Workplace interventions for smoking cessation
Cahill K., Moher M., Lancaster T.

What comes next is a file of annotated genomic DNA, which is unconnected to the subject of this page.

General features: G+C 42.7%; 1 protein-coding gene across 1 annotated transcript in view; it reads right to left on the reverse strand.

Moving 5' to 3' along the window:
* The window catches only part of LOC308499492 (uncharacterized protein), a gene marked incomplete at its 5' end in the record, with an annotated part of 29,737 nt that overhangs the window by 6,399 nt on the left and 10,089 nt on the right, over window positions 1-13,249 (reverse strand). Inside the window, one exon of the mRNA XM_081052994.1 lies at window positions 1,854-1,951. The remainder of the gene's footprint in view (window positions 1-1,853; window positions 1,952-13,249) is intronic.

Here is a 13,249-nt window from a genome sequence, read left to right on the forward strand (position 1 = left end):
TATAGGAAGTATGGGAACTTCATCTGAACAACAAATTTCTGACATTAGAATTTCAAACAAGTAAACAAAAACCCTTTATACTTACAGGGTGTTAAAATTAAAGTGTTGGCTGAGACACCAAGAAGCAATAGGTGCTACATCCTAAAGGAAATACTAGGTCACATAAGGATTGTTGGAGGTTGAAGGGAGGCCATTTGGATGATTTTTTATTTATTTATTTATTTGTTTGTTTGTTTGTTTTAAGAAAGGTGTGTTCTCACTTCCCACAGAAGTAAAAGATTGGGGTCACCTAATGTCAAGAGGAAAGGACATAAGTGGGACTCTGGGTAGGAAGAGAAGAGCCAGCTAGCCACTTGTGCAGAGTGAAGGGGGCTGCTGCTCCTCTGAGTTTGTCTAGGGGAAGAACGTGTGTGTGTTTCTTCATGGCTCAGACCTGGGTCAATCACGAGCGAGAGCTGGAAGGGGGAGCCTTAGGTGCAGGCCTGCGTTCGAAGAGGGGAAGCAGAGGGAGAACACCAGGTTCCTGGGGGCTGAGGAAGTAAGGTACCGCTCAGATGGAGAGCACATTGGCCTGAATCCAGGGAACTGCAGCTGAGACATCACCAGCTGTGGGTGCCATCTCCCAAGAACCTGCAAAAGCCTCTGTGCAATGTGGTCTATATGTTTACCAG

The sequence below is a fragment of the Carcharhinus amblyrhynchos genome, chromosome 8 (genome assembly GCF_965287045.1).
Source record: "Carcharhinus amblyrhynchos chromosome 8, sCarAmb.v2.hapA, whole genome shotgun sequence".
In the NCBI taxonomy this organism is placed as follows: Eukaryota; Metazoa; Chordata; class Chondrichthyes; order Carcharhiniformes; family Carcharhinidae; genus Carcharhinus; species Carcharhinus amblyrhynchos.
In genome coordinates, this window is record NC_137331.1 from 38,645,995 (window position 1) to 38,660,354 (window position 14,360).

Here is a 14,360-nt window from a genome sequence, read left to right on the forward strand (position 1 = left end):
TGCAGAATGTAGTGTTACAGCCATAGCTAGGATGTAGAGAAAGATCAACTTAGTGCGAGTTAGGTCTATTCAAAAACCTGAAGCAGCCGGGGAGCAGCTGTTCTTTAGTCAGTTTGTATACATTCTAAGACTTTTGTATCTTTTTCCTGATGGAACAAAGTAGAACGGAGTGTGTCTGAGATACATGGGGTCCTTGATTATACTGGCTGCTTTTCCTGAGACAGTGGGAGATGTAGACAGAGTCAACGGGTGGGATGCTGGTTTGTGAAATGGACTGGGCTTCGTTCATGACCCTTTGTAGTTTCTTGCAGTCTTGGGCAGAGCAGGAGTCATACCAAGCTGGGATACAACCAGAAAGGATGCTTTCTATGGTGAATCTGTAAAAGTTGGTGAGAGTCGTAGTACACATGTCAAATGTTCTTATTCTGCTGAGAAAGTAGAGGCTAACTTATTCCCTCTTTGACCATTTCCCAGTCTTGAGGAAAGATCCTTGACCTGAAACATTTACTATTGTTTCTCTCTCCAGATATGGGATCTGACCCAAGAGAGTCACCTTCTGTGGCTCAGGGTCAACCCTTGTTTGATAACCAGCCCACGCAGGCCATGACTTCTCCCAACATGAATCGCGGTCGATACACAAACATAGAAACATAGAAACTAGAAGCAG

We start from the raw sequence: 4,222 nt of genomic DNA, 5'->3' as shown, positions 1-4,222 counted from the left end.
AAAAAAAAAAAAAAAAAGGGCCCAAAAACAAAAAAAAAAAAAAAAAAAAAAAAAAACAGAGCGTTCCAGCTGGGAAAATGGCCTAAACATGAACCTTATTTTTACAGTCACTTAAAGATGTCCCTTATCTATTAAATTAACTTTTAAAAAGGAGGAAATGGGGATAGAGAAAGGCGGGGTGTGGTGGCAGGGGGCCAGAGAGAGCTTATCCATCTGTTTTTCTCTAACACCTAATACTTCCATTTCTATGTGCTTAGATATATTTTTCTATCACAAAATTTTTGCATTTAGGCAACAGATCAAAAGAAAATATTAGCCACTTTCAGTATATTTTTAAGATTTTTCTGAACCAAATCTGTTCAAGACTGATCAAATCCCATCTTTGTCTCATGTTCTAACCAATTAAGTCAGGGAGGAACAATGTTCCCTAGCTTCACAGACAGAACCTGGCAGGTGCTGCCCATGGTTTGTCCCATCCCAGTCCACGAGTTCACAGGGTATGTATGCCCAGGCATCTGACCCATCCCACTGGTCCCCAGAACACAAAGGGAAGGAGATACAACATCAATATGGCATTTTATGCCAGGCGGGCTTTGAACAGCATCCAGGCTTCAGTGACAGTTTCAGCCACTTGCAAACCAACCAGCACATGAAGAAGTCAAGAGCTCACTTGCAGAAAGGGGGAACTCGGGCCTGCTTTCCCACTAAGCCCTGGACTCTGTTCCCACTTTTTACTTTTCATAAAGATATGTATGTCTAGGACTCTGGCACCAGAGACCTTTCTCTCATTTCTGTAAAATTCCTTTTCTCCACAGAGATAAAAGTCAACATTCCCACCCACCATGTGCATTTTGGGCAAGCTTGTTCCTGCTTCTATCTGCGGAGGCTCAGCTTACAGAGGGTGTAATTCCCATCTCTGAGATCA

Background: The workplace has potential as a setting through which large groups of people can be reached to encourage smoking cessation. Objectives: To categorize workplace interventions for smoking cessation tested in controlled studies and to determine the extent to which they help workers to stop smoking or to reduce tobacco consumption. Search strategy: We searched the Cochrane Tobacco Addiction Group Specialized Register in April 2008, MEDLINE (1966 - April 2008), EMBASE (1985 - Feb 2008) and PsycINFO (to March 2008). We searched abstracts from international conferences on tobacco and the bibliographies of identified studies and reviews for additional references. Selection criteria: We selected interventions conducted in the workplace to promote smoking cessation. We included only randomized and quasirandomized controlled trials allocating individuals, workplaces or companies to intervention or control conditions. Data collection and analysis: Information relating to the characteristics and content of all kinds of interventions, participants, outcomes and methods of the study was abstracted by one author and checked by another. Because of heterogeneity in the design and content of the included studies, we did not attempt formal meta-analysis, and evaluated the studies using qualitative narrative synthesis. Main results: We include 51 studies covering 53 interventions in this updated review. We found 37 studies of workplace interventions aimed at individual workers, covering group therapy, individual counselling, self-help materials, nicotine replacement therapy and social support. The results were consistent with those found in other settings. Group programmes, individual counselling and nicotine replacement therapy increased cessation rates in comparison to no treatment or minimal intervention controls. Self-help materials were less effective. We also found 16 studies testing interventions applied to the workplace as a whole. There was a lack of evidence that comprehensive programmes reduced the prevalence of smoking. Incentive schemes increased attempts to stop smoking, though there was less evidence that they increased the rate of actual quitting. Authors' conclusions: 1. We found strong evidence that interventions directed towards individual smokers increase the likelihood of quitting smoking. These include individual and group counselling and pharmacological treatment to overcome nicotine addiction. All these interventions show similar effects whether offered in the workplace or elsewhere. Self-help interventions and social support are less effective. Although people taking up these interventions are more likely to stop, the absolute numbers who quit are low. 2. There was limited evidence that participation in programmes can be increased by competitions and incentives organized by the employer. 3. We failed to detect an effect of comprehensive programmes in reducing the prevalence of smoking. Copyright © 2008 The Cochrane Collaboration. Published by John Wiley & Sons, Ltd.